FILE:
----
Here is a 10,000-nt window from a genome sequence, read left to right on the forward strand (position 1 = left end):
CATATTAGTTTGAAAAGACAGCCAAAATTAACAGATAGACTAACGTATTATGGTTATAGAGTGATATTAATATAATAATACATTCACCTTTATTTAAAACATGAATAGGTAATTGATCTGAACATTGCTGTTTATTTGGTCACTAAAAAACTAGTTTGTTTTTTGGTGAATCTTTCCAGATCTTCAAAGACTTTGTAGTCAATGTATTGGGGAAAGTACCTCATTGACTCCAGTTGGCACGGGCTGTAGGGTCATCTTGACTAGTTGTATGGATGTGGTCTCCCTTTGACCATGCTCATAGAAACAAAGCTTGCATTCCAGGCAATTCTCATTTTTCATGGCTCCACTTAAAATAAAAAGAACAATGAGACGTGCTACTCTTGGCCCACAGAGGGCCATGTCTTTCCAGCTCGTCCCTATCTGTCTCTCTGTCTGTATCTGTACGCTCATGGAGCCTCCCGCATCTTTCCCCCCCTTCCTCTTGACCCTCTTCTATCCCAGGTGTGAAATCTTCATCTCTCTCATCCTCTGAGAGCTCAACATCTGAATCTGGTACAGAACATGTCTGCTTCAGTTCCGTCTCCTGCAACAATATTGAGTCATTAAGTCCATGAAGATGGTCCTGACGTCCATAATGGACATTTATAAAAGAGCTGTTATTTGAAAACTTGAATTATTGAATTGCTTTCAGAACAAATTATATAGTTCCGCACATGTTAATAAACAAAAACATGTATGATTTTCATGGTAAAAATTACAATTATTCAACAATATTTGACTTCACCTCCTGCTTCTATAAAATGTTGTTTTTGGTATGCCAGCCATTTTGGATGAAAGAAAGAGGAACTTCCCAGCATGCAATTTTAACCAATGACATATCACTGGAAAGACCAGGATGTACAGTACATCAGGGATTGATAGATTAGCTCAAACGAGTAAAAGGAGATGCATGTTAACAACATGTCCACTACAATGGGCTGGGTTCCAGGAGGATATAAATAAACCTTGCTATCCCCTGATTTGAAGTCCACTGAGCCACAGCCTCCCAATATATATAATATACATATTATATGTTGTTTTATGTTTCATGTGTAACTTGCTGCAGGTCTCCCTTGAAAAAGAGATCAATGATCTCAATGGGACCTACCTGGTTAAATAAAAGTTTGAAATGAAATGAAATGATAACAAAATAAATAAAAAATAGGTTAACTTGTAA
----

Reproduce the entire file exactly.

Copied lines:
Here is a 10,000-nt window from a genome sequence, read left to right on the forward strand (position 1 = left end):
CATATTAGTTTGAAAAGACAGCCAAAATTAACAGATAGACTAACGTATTATGGTTATAGAGTGATATTAATATAATAATACATTCACCTTTATTTAAAACATGAATAGGTAATTGATCTGAACATTGCTGTTTATTTGGTCACTAAAAAACTAGTTTGTTTTTTGGTGAATCTTTCCAGATCTTCAAAGACTTTGTAGTCAATGTATTGGGGAAAGTACCTCATTGACTCCAGTTGGCACGGGCTGTAGGGTCATCTTGACTAGTTGTATGGATGTGGTCTCCCTTTGACCATGCTCATAGAAACAAAGCTTGCATTCCAGGCAATTCTCATTTTTCATGGCTCCACTTAAAATAAAAAGAACAATGAGACGTGCTACTCTTGGCCCACAGAGGGCCATGTCTTTCCAGCTCGTCCCTATCTGTCTCTCTGTCTGTATCTGTACGCTCATGGAGCCTCCCGCATCTTTCCCCCCCTTCCTCTTGACCCTCTTCTATCCCAGGTGTGAAATCTTCATCTCTCTCATCCTCTGAGAGCTCAACATCTGAATCTGGTACAGAACATGTCTGCTTCAGTTCCGTCTCCTGCAACAATATTGAGTCATTAAGTCCATGAAGATGGTCCTGACGTCCATAATGGACATTTATAAAAGAGCTGTTATTTGAAAACTTGAATTATTGAATTGCTTTCAGAACAAATTATATAGTTCCGCACATGTTAATAAACAAAAACATGTATGATTTTCATGGTAAAAATTACAATTATTCAACAATATTTGACTTCACCTCCTGCTTCTATAAAATGTTGTTTTTGGTATGCCAGCCATTTTGGATGAAAGAAAGAGGAACTTCCCAGCATGCAATTTTAACCAATGACATATCACTGGAAAGACCAGGATGTACAGTACATCAGGGATTGATAGATTAGCTCAAACGAGTAAAAGGAGATGCATGTTAACAACATGTCCACTACAATGGGCTGGGTTCCAGGAGGATATAAATAAACCTTGCTATCCCCTGATTTGAAGTCCACTGAGCCACAGCCTCCCAATATATATAATATACATATTATATGTTGTTTTATGTTTCATGTGTAACTTGCTGCAGGTCTCCCTTGAAAAAGAGATCAATGATCTCAATGGGACCTACCTGGTTAAATAAAAGTTTGAAATGAAATGAAATGATAACAAAATAAATAAAAAATAGGTTAACTTGTAA